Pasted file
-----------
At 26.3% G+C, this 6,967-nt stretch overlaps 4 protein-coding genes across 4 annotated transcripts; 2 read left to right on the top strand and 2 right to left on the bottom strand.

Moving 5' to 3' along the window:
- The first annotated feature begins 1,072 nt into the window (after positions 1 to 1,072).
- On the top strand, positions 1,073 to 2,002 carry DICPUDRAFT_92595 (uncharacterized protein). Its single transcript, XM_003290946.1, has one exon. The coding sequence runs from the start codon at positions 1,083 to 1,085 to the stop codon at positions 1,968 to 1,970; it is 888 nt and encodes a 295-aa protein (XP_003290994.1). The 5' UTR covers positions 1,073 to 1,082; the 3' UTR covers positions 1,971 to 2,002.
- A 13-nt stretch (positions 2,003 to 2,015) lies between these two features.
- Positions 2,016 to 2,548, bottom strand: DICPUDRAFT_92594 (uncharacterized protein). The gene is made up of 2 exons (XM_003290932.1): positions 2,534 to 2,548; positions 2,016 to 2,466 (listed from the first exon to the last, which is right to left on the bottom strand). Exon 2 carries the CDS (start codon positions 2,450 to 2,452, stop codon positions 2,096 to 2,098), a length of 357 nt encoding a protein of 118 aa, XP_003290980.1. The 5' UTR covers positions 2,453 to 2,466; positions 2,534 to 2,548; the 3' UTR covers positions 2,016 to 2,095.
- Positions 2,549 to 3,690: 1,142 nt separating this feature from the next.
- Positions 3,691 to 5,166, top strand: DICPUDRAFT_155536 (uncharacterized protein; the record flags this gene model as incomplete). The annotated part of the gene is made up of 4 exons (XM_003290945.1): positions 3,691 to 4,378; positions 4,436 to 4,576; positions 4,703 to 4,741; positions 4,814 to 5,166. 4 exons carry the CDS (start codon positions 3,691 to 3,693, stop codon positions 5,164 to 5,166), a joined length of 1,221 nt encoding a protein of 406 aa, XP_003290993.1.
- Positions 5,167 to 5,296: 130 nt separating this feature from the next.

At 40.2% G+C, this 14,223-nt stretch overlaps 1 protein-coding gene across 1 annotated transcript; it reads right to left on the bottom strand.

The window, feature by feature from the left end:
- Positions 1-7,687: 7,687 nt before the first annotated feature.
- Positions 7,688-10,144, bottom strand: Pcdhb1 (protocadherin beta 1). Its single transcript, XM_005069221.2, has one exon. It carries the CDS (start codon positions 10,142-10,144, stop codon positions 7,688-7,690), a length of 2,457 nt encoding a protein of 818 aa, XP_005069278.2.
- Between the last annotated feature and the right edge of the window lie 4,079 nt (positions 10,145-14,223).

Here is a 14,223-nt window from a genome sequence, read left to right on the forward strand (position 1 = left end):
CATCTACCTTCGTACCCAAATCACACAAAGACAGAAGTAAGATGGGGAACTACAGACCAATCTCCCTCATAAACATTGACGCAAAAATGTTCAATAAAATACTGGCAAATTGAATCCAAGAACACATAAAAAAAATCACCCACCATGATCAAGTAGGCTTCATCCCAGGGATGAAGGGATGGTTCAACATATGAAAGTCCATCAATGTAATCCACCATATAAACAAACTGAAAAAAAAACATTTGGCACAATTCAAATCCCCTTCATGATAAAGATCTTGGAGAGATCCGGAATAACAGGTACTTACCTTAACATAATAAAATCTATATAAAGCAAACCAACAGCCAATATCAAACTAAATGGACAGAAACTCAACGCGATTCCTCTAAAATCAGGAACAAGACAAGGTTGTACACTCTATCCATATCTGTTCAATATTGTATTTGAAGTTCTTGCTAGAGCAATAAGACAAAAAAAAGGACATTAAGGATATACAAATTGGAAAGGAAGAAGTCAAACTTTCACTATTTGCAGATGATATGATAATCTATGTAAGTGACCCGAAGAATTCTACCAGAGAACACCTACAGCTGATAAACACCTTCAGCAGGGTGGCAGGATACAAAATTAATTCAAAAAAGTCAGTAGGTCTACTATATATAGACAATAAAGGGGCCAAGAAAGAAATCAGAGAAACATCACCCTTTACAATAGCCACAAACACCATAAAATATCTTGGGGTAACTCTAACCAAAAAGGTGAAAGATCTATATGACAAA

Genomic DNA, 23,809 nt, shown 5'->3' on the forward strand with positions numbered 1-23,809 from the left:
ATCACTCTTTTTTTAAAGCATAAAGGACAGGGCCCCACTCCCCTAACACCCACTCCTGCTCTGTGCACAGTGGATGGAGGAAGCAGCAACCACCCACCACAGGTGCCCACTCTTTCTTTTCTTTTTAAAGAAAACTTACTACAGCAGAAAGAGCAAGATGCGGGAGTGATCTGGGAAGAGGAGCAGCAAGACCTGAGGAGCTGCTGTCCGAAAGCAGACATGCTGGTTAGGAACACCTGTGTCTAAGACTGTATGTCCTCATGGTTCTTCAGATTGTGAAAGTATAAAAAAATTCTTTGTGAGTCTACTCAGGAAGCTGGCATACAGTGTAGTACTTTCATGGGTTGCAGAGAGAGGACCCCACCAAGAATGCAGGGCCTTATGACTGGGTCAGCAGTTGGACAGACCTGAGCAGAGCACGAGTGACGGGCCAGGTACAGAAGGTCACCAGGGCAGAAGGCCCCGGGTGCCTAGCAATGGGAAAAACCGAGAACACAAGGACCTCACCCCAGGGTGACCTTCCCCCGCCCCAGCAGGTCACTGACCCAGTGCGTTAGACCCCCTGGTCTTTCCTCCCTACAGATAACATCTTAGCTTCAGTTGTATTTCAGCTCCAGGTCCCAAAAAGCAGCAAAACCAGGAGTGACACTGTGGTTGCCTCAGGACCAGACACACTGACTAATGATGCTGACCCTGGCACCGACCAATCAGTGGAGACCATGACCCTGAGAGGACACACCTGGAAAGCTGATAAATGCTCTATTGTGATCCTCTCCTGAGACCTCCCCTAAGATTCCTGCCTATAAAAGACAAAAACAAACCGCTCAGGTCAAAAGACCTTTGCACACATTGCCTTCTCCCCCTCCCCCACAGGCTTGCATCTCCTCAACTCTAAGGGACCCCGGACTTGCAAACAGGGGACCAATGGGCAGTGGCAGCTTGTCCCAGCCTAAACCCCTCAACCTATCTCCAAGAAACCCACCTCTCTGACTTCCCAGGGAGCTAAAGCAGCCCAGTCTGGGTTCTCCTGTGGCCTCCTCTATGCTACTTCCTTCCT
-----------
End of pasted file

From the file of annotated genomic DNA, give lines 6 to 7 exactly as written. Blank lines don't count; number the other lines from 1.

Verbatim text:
- Positions 2,016 to 2,548, bottom strand: DICPUDRAFT_92594 (uncharacterized protein). The gene is made up of 2 exons (XM_003290932.1): positions 2,534 to 2,548; positions 2,016 to 2,466 (listed from the first exon to the last, which is right to left on the bottom strand). Exon 2 carries the CDS (start codon positions 2,450 to 2,452, stop codon positions 2,096 to 2,098), a length of 357 nt encoding a protein of 118 aa, XP_003290980.1. The 5' UTR covers positions 2,453 to 2,466; positions 2,534 to 2,548; the 3' UTR covers positions 2,016 to 2,095.
- Positions 2,549 to 3,690: 1,142 nt separating this feature from the next.